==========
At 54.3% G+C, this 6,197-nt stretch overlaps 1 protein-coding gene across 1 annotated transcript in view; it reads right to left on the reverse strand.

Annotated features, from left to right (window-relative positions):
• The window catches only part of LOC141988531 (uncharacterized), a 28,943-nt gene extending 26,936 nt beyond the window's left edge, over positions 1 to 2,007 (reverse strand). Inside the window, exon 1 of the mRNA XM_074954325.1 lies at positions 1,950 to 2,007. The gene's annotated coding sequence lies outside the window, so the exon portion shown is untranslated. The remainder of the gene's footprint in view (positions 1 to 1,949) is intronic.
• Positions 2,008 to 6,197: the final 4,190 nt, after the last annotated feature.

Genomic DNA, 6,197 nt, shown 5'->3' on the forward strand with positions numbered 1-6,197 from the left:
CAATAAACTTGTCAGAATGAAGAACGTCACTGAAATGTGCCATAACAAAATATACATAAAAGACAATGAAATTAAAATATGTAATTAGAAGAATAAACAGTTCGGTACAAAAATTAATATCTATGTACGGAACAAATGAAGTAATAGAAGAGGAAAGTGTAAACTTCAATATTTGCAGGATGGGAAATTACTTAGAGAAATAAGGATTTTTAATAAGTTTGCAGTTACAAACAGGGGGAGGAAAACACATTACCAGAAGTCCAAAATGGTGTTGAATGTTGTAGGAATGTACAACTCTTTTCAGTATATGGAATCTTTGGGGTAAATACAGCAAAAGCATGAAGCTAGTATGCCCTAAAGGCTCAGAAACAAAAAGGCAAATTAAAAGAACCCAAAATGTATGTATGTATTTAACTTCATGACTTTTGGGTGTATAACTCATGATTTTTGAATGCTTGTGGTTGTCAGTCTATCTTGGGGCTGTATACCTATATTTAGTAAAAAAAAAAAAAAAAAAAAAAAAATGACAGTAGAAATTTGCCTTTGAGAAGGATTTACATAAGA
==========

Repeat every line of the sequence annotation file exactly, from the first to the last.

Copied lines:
At 54.3% G+C, this 6,197-nt stretch overlaps 1 protein-coding gene across 1 annotated transcript in view; it reads right to left on the reverse strand.

Annotated features, from left to right (window-relative positions):
• The window catches only part of LOC141988531 (uncharacterized), a 28,943-nt gene extending 26,936 nt beyond the window's left edge, over positions 1 to 2,007 (reverse strand). Inside the window, exon 1 of the mRNA XM_074954325.1 lies at positions 1,950 to 2,007. The gene's annotated coding sequence lies outside the window, so the exon portion shown is untranslated. The remainder of the gene's footprint in view (positions 1 to 1,949) is intronic.
• Positions 2,008 to 6,197: the final 4,190 nt, after the last annotated feature.

Genomic DNA, 6,197 nt, shown 5'->3' on the forward strand with positions numbered 1-6,197 from the left:
CAATAAACTTGTCAGAATGAAGAACGTCACTGAAATGTGCCATAACAAAATATACATAAAAGACAATGAAATTAAAATATGTAATTAGAAGAATAAACAGTTCGGTACAAAAATTAATATCTATGTACGGAACAAATGAAGTAATAGAAGAGGAAAGTGTAAACTTCAATATTTGCAGGATGGGAAATTACTTAGAGAAATAAGGATTTTTAATAAGTTTGCAGTTACAAACAGGGGGAGGAAAACACATTACCAGAAGTCCAAAATGGTGTTGAATGTTGTAGGAATGTACAACTCTTTTCAGTATATGGAATCTTTGGGGTAAATACAGCAAAAGCATGAAGCTAGTATGCCCTAAAGGCTCAGAAACAAAAAGGCAAATTAAAAGAACCCAAAATGTATGTATGTATTTAACTTCATGACTTTTGGGTGTATAACTCATGATTTTTGAATGCTTGTGGTTGTCAGTCTATCTTGGGGCTGTATACCTATATTTAGTAAAAAAAAAAAAAAAAAAAAAAAAATGACAGTAGAAATTTGCCTTTGAGAAGGATTTACATAAGA